The Armenian American Mental Health Association (AAMHA) held a daylong conference with six presentations on the topic of transgenerational trauma at the Glendale College auditorium Saturday.
The organization works to promote mental health as a professional practice, increase psychological knowledge, and improve and expand culturally relevant mental health services for the Armenian community.
The conference, titled “Trans-generational Trauma Following the Armenian Genocide: Developmental Perspective, Catharsis, Healing and Empowerment,” was the first of its kind and featured prominent scholars from the fields of psychology and genocide studies.
“Because of the centennial of the Armenian genocide, we figured it would be a great way to look at the perspective of psychologists and mental health professionals on transgenerational trauma from the genocide,” said President of the AAMHA Board Adrine Avetyan.
Her hope was for the nearly 300 participants of the conference to leave with a better set of tools to cope with the grief that trickles down the generations of genocide survivors.
“Yes, we know this has happened and yes, we are struggling with it, but what’s next?” she said.
Ani Sarkissian attended the conference with her mother. The duo was eager to absorb the themes discussed by Avetyan.
“I want to understand the full complexity of how even the third or fourth generation of the genocide can be affected beyond the denial,” Sarkissian said.
“That is fascinating to me. How has that endured and yet we don’t have a solution?”
Opening remarks were followed by the first presenter Carla Garapedian, a documentary filmmaker and journalist. To provide context for the day’s theme, Garapedian showcased excerpts of testimonials from genocide survivors.
The testimonials were filmed by the late J. Michael Hagopian over the course of 30 years. They are currently archived in USC’s Shoah Foundation Institute.
“This collection has now been indexed so that we can search by all sorts of keywords,” Garapedian said. This allows researchers to study the long-term effects of trauma stemming from the genocide and the ways in which memories of events change over time.
The presentation included graphic retellings of events from the genocide survivors. As the film came to an end and the dimmed lights slowly regained their brightness, muffled sounds of crying and muted applause could be heard throughout the audience.
To segway into the next presentation, Shakeh Kaftarian took the stage.
“What I am going to do is run through some of the suffering because I want to take the emotionality away from my presentation,” she said.
Kaftarian discussed the nature of the trauma that accompanies the genocide survivors and how it can be diagnosed. She also pinpointed the specific characteristics that allowed for some members of the Armenian community to survive and the long-term trauma they endured.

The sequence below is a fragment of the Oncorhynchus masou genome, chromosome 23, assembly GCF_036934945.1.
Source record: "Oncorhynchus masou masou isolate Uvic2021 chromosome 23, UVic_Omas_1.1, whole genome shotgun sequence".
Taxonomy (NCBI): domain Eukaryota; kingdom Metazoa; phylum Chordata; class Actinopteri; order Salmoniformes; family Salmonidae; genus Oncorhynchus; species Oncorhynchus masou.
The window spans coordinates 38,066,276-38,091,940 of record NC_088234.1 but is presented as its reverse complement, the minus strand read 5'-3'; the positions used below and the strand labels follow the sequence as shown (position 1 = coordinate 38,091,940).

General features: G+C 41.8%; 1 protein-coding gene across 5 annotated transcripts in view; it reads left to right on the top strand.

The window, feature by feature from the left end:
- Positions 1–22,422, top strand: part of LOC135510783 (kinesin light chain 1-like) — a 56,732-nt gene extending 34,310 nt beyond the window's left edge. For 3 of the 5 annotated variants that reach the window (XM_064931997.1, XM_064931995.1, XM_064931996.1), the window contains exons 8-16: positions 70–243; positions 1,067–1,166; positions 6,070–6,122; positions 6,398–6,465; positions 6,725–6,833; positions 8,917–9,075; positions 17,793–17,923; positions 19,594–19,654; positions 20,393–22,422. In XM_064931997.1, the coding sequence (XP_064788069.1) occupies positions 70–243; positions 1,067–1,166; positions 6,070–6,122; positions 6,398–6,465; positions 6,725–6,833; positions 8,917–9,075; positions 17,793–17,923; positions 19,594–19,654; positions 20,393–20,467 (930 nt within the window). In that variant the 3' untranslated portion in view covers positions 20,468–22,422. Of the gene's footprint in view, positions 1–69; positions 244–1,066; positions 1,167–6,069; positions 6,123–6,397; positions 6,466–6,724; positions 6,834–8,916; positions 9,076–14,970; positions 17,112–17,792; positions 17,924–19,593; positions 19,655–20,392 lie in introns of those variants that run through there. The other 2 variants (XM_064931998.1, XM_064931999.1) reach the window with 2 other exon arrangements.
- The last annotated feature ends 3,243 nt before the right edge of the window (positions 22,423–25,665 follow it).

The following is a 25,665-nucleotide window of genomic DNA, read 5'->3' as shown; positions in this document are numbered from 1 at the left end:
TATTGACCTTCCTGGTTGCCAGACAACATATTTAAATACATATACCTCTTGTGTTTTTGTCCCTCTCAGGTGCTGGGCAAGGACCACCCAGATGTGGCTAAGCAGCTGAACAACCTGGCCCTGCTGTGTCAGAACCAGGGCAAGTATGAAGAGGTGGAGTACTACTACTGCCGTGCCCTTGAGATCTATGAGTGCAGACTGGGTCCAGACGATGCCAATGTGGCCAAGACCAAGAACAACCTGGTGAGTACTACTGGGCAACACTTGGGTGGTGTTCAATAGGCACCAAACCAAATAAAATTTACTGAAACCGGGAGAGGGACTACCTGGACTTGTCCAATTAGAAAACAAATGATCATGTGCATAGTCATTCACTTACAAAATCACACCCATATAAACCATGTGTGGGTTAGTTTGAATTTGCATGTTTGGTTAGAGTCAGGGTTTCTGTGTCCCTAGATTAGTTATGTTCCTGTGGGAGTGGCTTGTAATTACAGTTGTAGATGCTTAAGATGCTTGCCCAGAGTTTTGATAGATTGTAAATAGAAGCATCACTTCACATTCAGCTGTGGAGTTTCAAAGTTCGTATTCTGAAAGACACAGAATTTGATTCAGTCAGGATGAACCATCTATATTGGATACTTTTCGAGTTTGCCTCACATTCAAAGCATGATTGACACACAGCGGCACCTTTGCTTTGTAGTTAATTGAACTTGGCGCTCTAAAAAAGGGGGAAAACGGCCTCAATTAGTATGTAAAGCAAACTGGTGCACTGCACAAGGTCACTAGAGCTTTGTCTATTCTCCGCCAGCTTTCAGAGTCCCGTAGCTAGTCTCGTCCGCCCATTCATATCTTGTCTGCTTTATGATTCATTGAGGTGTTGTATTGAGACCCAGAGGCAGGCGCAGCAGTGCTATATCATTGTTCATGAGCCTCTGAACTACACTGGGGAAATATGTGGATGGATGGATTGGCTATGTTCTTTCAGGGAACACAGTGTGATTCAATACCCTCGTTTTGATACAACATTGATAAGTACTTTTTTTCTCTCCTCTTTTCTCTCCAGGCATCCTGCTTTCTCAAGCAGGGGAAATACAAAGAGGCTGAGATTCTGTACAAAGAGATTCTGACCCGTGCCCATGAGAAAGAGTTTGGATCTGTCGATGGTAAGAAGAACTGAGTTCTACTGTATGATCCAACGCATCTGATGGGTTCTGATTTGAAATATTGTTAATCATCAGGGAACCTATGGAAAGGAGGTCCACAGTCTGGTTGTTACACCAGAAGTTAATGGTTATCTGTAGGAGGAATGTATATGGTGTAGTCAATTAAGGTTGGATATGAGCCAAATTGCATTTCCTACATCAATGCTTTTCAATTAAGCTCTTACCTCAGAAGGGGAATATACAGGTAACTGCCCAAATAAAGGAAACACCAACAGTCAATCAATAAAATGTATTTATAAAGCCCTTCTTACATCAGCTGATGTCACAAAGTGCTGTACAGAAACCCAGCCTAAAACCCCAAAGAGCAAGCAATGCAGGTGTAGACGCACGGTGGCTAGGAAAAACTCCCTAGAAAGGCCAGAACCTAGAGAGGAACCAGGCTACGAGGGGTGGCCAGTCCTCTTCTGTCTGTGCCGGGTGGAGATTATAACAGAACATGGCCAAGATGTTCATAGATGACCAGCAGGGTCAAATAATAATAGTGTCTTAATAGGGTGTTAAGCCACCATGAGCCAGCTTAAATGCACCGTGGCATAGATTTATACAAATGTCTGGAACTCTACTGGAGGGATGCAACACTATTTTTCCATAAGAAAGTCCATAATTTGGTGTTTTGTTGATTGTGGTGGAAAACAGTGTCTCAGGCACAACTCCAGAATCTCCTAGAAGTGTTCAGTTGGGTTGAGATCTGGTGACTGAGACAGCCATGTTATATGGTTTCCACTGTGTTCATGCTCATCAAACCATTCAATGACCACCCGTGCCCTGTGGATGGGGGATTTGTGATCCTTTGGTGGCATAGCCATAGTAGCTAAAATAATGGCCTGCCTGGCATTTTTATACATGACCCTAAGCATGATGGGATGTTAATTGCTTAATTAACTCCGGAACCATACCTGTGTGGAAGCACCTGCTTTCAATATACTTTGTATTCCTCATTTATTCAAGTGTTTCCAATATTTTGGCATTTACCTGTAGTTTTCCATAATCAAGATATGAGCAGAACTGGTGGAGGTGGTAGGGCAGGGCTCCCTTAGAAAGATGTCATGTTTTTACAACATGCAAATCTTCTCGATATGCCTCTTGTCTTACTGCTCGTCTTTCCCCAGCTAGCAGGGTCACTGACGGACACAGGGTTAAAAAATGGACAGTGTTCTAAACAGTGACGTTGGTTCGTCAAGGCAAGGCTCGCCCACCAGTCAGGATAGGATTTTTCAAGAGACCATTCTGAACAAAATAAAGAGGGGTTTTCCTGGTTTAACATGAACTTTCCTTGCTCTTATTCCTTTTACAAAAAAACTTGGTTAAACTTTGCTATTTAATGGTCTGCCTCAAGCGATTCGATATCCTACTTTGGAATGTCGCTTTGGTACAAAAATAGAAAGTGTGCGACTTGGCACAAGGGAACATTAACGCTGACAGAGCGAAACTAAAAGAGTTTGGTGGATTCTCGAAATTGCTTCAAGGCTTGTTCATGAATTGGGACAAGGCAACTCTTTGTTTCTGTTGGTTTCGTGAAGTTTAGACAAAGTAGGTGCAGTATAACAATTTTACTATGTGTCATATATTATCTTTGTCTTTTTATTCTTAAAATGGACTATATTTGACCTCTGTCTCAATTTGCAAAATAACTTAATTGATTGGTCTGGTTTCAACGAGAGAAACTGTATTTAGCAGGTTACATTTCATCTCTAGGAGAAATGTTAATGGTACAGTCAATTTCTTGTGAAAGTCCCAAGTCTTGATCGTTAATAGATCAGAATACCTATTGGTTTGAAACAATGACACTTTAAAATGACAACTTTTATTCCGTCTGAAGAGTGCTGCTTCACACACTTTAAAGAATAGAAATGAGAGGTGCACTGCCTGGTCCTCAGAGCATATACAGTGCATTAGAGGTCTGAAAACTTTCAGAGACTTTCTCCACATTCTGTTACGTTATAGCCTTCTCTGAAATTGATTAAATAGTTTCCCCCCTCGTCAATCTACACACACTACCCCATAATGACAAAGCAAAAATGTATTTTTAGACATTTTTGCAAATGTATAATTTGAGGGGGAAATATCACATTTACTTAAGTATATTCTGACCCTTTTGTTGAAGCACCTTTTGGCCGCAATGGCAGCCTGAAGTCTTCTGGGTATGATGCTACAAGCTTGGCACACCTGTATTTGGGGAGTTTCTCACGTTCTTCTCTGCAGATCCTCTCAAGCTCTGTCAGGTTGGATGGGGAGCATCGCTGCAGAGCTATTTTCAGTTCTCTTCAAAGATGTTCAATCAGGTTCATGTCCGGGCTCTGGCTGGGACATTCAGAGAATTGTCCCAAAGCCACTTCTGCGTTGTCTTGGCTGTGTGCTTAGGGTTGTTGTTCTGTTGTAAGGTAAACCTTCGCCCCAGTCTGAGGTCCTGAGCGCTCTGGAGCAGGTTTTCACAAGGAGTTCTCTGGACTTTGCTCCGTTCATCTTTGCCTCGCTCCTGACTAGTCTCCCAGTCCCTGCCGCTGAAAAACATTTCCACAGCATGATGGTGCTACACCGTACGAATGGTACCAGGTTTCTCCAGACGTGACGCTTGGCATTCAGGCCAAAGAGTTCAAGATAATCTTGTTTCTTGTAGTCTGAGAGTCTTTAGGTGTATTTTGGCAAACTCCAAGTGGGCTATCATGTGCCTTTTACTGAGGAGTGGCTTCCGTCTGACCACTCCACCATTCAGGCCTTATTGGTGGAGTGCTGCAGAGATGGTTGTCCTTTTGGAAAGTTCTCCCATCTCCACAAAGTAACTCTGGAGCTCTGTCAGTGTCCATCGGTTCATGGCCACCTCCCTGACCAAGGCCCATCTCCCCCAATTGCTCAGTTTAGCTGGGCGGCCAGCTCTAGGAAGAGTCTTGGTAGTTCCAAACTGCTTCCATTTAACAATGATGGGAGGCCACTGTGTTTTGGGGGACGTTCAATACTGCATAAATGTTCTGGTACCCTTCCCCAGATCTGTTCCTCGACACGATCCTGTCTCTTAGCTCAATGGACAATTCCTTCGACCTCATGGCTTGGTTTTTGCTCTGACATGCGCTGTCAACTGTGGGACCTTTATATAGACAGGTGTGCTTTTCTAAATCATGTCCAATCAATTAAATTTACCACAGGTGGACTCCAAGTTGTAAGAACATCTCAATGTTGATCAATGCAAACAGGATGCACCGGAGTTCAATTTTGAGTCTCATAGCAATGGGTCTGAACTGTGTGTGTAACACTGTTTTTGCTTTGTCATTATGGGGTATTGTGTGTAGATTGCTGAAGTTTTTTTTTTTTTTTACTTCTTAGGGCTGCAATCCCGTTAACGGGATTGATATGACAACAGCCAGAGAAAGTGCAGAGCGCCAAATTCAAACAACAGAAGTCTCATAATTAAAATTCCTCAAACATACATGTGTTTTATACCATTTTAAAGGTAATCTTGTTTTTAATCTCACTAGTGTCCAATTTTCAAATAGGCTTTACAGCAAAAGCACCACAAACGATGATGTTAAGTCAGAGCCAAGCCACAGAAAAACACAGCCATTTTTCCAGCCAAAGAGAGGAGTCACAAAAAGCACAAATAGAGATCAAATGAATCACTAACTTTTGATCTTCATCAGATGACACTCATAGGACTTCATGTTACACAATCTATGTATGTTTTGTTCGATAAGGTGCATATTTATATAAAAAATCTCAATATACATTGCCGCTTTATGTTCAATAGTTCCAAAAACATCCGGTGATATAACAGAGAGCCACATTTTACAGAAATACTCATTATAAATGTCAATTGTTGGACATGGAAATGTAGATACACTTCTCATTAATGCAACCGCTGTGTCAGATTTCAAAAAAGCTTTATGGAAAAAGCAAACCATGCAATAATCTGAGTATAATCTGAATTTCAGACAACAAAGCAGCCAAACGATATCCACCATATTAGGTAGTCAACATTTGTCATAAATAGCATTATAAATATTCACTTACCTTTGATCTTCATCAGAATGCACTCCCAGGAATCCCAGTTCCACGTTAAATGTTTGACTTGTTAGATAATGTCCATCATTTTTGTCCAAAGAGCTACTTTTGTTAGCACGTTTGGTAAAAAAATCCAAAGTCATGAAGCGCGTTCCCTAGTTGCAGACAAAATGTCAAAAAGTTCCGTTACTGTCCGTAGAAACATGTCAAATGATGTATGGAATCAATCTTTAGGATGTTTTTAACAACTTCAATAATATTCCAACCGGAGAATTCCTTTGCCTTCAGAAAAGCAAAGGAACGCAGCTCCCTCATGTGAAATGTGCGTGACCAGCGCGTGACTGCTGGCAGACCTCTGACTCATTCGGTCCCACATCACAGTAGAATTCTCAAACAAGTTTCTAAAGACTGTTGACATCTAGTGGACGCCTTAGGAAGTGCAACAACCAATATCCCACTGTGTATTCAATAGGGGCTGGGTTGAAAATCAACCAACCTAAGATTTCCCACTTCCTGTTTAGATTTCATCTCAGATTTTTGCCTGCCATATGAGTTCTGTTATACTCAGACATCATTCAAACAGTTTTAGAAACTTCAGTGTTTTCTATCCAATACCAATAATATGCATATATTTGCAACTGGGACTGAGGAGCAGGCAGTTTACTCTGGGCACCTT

“I thought [the presentation] was very informative,” said Angela Pachanian, president of the Intervarsity Christian Fellowship at Glendale College. “I think sometimes it’s important to detach yourself and see it from a holistic perspective because that makes you understand what is really going on to address things properly and solve things rationally,” she said.
The lobby of the auditorium was adorned with artwork for visitors to browse through. It showcased work by Seeroon Yeretzian, Hayk Kaftarian and America We Thank You, an initiative by the Armenian National Committee of America to recognize support from the American community.
After the second presentation concluded, Education Chair of the AAMHA Rita Avedissian awarded Yeretzian with a gift of recognition for artfully expressing and memorializing the suffering of the Armenian people.
The presentation that followed was a side-by-side view of Rwandan and Armenian genocide survivors presented by Donald Miller. Together with his wife Lorna, Miller interviewed 100 survivors of the Armenian genocide and 264 survivors of the Rwandan genocide. In his analysis, he walked audience members through the parallels and discrepancies between the two groups.
Thereafter, Aaron Hass took the stage to look at the ways in which Holocaust survivors cope with past events and how this becomes transmitted through the next generations.
His presentation was followed by Charles Pilavian who marked feelings of apathy, exhaustion and indifference as the immediate reactions following a catastrophe. These stages may be followed by a period of acting out which eventually leads to collective commemoration, Pilavian said.
Areg Shahbazian, a conference attendee, connected with Pilavian on his teachings about communal coping, a concept he felt was important to highlight. While Shahbazian doesn’t have any family affected by the genocide, the conference offered a platform to further explore the past events.
“Seeing the testimonies from the survivors and victims … gives me a better sense of what people actually went through,” Shahbazian said. “These are things that we want to educate people on. It’s a collaborative effort.”
To round out the conference, Ani Kalayjian connected via Skype to discuss healing and the steps to get there.
“Forgiving is not for the other,” Kalayjian said. “It’s a peaceful place that you put yourself in so you become more empowered and stronger and more centered.”
To demonstrate the process of healing, Kalayjian displayed a photograph of a valley of flowers.
She left the audience with a series of questions: “Where are your seeds? Where are your flower bulbs? Where are you placing them? And how consistent are you in taking care of them?”
The day ended with a panel during which all the presenters addressed questions from the audience.
AAMHA hopes to continue with more conferences in the future.